HAMILTON - There were piles of rebar, lumber, scaffolding, pipes. There were portable toilets in different colours, tucked away behind a row of delivery trucks. The biggest upper deck was empty. Why was it empty? “Well, look up there, and you can see the railings are made of wood right now,” said one Hamilton Tiger-Cats employee. “Kind of a huge hazard.”
On Monday, Tim Hortons Field was the CFL’s Sochi: not quite finished, but finished enough. The Labour Day Classic was a pretty awful game, truth be told. But it was a game, in front of 18,135 people. That wasn’t sure to happen until Sunday evening, when the city granted a one-day occupancy permit, and Tiger-Cats staffers stayed late into the night making sure the bathrooms had toilet paper.
“It’s like Christmas, times 10,” said Hamilton owner Bob Young, wearing steel-toed boots with his tailored suit. “It’s been an adventure.”
That it has. Hamilton caught a once-in-a-lifetime stadium rocket in the Pan Am Games, so nobody could complain. The last day before the game was spent frantically closing off parts of the stadium that were dangerous or non-functional — an elevator here, a storage area there, the upper deck.
The closest thing to a backup plan was a Tuesday night game in Toronto, and everybody knew how awful that would be. You can still see the steel mills and the golden-spired churches and the brick houses that surrounded old Ivor Wynne, and you still know where you are when you come here.
Toronto likes to look down on Hamilton. But tiny, modest, blue-collar, down-the-road Hamilton got it done, and Tim Hortons Field will only get better.
Toronto is the poorer franchise here, now. As one Tiger-Cats player put it, “other teams won’t be able to threaten guys with a trade to the Hammer.”
As for the game, Hamilton won 13-12 to move to 2-6, Toronto fell to 3-7, and nobody fell down an open elevator shaft. Someone may one day burn down the CFL’s East Division for the insurance money, but in Hamilton it was a good day.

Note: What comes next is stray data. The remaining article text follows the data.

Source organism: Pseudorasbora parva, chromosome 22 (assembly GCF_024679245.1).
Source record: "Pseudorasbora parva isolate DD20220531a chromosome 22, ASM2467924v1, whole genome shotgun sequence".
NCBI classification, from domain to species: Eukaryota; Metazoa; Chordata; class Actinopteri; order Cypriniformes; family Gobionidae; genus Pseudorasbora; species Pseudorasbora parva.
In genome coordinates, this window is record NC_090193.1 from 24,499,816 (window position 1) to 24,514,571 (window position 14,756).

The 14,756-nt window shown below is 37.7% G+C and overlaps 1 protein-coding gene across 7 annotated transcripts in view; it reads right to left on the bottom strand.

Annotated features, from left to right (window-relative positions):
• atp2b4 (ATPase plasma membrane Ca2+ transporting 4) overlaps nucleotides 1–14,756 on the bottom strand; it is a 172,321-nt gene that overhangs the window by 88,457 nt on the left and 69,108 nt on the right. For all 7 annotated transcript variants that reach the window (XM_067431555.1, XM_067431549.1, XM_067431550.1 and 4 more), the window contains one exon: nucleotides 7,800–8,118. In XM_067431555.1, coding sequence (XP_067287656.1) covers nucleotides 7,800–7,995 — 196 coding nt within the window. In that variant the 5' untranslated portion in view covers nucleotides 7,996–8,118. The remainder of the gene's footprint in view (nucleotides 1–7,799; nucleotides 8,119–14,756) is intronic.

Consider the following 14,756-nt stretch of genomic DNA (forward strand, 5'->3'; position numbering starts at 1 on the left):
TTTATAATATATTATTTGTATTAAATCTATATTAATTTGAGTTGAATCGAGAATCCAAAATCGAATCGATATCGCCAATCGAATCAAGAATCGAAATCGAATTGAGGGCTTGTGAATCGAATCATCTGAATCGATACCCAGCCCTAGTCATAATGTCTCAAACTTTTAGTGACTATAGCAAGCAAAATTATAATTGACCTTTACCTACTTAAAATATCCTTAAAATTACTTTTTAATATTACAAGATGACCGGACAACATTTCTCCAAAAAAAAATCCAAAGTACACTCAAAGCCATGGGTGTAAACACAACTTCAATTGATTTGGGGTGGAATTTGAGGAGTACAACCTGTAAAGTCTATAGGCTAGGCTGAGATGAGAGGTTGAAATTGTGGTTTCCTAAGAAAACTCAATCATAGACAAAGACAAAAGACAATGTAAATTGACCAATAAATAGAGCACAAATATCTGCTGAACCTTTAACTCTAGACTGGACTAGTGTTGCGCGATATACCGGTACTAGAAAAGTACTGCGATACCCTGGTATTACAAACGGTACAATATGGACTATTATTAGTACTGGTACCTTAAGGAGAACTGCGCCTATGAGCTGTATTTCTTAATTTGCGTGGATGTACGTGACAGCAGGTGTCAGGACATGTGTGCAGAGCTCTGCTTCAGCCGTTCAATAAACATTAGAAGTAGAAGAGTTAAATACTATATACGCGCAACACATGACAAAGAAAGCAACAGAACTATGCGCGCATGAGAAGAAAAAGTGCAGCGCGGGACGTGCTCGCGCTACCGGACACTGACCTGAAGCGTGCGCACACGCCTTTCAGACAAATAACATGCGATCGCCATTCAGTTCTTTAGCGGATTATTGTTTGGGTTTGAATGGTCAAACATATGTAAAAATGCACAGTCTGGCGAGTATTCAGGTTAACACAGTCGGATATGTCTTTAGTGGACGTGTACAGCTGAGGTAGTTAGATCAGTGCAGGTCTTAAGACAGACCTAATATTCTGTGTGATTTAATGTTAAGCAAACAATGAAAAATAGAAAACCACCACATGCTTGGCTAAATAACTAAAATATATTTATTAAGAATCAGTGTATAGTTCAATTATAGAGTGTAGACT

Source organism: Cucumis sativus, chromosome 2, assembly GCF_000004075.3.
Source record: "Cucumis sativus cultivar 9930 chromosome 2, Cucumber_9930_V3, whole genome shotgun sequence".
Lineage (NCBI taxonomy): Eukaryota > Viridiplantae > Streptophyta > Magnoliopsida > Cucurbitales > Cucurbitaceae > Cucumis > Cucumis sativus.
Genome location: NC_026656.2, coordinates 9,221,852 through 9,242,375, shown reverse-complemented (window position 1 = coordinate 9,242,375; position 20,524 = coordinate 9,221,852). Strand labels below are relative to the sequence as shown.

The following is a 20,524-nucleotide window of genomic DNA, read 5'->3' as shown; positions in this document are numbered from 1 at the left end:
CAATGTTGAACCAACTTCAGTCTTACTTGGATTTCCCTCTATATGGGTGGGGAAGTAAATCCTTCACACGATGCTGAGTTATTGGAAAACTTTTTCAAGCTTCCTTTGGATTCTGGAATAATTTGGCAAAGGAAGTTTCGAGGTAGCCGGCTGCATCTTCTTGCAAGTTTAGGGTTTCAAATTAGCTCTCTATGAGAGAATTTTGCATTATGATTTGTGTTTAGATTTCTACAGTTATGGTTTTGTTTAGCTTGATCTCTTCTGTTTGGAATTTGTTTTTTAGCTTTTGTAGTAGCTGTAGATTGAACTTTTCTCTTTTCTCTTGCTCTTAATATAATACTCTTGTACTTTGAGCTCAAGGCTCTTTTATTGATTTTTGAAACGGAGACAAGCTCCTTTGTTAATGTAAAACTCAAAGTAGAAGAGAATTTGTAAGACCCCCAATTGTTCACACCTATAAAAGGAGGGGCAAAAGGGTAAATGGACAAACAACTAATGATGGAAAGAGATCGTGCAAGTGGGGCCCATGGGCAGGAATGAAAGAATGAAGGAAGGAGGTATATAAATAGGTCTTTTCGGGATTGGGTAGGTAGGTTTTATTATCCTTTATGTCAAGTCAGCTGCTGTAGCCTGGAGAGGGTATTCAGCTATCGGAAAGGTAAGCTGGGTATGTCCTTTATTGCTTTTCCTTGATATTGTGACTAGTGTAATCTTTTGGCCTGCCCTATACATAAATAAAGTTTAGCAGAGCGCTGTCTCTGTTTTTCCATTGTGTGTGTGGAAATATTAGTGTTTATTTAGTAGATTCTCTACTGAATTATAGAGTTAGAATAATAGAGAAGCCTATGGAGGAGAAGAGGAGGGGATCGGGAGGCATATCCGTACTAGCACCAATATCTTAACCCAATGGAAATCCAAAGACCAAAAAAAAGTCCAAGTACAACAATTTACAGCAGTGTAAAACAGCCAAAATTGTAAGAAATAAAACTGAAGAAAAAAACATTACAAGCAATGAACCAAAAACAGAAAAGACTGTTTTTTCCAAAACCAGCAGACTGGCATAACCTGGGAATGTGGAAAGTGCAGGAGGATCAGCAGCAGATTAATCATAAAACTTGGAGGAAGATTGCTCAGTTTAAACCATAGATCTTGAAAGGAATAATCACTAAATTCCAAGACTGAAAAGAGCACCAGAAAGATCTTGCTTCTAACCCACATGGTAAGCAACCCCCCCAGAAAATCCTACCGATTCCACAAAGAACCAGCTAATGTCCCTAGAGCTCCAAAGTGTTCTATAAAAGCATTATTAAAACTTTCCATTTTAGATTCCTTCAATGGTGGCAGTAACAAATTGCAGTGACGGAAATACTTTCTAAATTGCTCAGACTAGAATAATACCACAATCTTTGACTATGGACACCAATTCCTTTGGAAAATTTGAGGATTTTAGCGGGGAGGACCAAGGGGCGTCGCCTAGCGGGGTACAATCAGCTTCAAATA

Young runs this team in honour of his younger brother Michael, a diehard fan who died of cancer in 2002, and says, “From when I first got into it, Michael and I, our goal was less about winning Grey Cups . . . and more about getting our favourite team to financial stability.
“Between the new television and this stadium, we will be there for the first time in 45 years. You talk to my uncle Bill, who served on the board of directors, he says they didn’t make any money in the 1960s. But I think they did.”
The Argonauts, meanwhile, haven’t made money for decades and could only look on in envy, just like they did when Ottawa’s new stadium opened. Toronto has a new practice facility which is still being completed at Downsview, after practising in four different venues this season. That will help. It’s half a home.
But they don’t have a stadium, and that’s the big difference. Rogers Centre is going to release the Argos into the wild at the end of the 2017 season. Argonauts owner David Braley missed a window to sell the team to Maple Leaf Sports & Entertainment earlier this year, which would have gotten the Argos into BMO Field.
Braley thought the sale was happening earlier this year, according to one source, and it paralyzed Argonauts operations. Now, the BMO plan is $10 million short, and somebody’s going to have to bridge the gap.
If it’s still possible, that is. MLSE CEO Tim Leiweke, the big driver of a deal for the Argos, is heading out the door, and nobody knows what that means yet. The MLSE purchase of the Argonauts was believed to be part of a plan to bring the NFL to Toronto, and it seems to be dead, or dying.
The Argonauts are drifting in a cloud of uncertainty, and Labour Day only helped drive it home. According to one official, the Argonauts have about six months to get a deal — a real deal, signed and funded, wheels in motion — for a new stadium. After that, nobody has a solution.
“It reminds me a lot of Ottawa — it’s an intimate little stadium, and I think it fits the CFL perfectly,” said Argonauts coach Scott Milanovich. “That’s the big talk, right? Everybody says that if we were in BMO Field that we’d have a little bit of this for ourselves, and we would certainly like that.”
“Definitely, that would help,” said Ricky Ray. “With our situation, trying to figure out where we can get a better place to play, where we can get the fans excited, have a great atmosphere for a football game . . . (Rogers Centre) is just tough on the team. It would be great to have a stadium like this.”
“That is the number one priority the CFL has,” said Young.
Braley has been an incredible steward for this league. He is a brilliant businessman. He told me last year he didn’t intend to lose money on the sales of either the Argos or the B.C. Lions.
But the future is coming fast. Nobody seems to love the Argos right now, but somebody’s going to have to find a way to save them. And he’s the only man in the country who can.